by David Mendez
Though battle rap, a showcase of brags, boasts and brutal insults, has existed as long as rap itself has, it exploded into public consciousness with the 2002 film “8 Mile,” and has drifted in and out ever since.
But the development of rap battle leagues such as Grind Time in the US and Canada’s King of the Dot has given rise to a number of growing promotions across the United States, such as local upstart Voicebox Battles.
Voicebox, co-owned by local MC Greg Sacks, promoter/musician Chuck Clark, as well as Mike Dailey and Tim Wamboldt, has been growing quickly both in local popularity and national stature. Its first show last April drew about 60 people; its latest, held January 13 at Divine Tattoo, brought in over 200 hip-hop heads.
“The crowd is so amazing now; it’s a lot harder (for MCs) to get over on them. They’ve gotten a lot wiser,” Sacks said. “Unless you’re in New York, Toronto or California, you’re not going to find a better hip-hop crowd.”
The promotion’s YouTube presence is a large part of its growing popularity. Since the channel opened last July, it’s collected more than 126,000 views with one recent video amassing 800 views in less than 48 hours—a staggering number for a league that’s less than a year old.
“We hit 100,000 views right after Christmas, which is when everything started to come together,” Clark said. Now, Voicebox is expanding its operations further; In March they’ll be holding an event in Tempe, pitting Tucson’s rappers against Phoenix’s; they also have plans to expand further into Southern Arizona and as far out as Missouri.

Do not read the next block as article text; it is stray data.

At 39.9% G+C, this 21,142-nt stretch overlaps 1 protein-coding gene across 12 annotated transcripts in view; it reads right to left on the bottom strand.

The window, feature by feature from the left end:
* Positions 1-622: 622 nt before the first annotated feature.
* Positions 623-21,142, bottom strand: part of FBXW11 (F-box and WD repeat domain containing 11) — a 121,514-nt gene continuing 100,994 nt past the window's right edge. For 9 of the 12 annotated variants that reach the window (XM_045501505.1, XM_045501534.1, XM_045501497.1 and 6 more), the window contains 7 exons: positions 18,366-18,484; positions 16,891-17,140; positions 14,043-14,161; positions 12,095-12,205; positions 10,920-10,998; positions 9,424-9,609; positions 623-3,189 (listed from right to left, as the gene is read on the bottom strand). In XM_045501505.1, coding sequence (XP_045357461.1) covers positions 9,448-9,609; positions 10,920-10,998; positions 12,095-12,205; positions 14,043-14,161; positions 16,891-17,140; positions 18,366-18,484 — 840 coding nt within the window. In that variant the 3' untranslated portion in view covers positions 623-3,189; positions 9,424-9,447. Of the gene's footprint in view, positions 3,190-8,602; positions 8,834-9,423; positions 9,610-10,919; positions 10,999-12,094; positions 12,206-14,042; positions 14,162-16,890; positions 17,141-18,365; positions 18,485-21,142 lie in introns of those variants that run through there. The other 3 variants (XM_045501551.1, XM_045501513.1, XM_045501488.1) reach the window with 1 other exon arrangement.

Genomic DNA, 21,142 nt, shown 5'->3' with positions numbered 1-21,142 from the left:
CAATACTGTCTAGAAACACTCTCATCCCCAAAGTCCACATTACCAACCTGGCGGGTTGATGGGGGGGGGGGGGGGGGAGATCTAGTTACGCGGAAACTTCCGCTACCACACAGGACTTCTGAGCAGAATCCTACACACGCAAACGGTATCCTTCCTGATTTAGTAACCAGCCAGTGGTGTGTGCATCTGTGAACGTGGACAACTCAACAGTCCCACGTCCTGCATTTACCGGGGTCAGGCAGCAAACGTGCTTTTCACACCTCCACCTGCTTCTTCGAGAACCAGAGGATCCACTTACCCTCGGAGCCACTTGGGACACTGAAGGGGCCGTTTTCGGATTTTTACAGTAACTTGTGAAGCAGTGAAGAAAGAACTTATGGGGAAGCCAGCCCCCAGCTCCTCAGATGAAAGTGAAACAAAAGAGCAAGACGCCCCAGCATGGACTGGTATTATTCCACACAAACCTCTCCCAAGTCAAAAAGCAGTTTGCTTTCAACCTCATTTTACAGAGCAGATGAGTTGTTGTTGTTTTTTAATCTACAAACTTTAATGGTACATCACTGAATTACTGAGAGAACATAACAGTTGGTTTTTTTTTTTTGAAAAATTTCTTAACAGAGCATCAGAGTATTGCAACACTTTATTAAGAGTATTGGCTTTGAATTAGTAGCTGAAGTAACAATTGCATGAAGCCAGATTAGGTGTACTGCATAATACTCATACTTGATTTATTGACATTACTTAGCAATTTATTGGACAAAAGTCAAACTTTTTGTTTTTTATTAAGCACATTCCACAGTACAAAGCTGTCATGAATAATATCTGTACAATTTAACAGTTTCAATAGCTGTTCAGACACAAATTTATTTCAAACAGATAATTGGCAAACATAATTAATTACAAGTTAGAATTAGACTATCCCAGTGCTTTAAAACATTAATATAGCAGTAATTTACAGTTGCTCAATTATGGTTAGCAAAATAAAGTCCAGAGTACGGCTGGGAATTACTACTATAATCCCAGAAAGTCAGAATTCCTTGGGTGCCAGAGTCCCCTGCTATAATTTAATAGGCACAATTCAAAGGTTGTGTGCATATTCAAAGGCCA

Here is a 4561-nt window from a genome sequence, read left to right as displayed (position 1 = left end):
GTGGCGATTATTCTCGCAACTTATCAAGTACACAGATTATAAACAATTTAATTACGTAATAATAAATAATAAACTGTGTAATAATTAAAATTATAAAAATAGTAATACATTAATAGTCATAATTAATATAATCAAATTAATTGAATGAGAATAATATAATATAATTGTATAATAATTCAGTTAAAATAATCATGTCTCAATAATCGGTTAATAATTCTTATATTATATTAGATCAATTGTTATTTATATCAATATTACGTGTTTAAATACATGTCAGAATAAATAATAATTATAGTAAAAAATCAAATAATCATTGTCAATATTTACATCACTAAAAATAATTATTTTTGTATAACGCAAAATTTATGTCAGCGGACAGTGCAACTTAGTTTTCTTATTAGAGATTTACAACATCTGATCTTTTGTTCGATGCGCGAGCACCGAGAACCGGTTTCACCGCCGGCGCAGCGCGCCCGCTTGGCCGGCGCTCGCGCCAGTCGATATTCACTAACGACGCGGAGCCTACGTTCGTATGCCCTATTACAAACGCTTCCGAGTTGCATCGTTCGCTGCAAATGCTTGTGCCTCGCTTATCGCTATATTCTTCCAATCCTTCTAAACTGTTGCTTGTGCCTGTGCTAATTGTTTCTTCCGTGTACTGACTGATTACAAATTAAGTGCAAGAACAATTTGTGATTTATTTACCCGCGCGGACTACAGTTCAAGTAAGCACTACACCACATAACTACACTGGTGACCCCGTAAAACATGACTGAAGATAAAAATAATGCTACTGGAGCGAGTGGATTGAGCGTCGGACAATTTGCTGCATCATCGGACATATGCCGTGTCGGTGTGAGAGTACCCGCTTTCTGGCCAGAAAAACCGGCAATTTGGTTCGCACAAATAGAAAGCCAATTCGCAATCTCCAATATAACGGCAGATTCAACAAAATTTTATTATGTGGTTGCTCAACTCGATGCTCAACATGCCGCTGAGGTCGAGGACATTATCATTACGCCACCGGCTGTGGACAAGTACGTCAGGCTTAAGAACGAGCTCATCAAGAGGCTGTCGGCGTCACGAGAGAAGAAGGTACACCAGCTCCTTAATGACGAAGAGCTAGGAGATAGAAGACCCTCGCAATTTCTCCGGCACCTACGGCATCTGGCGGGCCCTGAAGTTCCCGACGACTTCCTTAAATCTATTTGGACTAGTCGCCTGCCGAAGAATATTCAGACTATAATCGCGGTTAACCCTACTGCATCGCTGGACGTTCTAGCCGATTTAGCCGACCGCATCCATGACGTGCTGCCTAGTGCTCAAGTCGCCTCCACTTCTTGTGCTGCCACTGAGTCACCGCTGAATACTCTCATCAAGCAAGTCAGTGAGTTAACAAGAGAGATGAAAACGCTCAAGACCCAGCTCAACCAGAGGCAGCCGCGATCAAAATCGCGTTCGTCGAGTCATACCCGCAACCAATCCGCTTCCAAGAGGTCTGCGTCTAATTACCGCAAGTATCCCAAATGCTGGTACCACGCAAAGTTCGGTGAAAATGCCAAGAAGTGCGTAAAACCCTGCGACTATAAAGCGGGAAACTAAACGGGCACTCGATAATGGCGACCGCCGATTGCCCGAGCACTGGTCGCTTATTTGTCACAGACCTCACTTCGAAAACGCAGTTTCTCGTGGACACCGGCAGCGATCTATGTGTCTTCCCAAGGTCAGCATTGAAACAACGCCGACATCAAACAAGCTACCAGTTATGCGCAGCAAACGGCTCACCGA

“I never though I’d be doing business with the guys I was watching on Youtube,” Sacks said. “All of a sudden, they’re like ‘yeah, we’ll come battle for you,’” with some MCs even willing to pay their own way to come out.
But at the end of the day, it’s all about entertainment. Voicebox takes much of its inspiration from pro wrestling, from the title belt its champion holds, to specialty match-ups such as male versus female or its signature Triple Threat, which has three MCs facing off against one another.
The lyrics can get harsh — you don’t want to watch the above sample of Sacks against Clark at work, unless your employers don’t have problems with men yelling about bodily fluids and scat. But that’s par for the course at Voicebox.
“We’re upfront and honest with our MCs,” Sacks said. “We’ve taken it on ourselves to cancel a battle because of too much conflict the last thing we want to see on the news is ‘Violence breaks out at local rap battle.’ Tucson would shut that down quick.”
To put it as simply as Clark: “Don’t battle if you don’t want mean shit said about you.”
For more information, check out Voicebox Battles online on Facebook.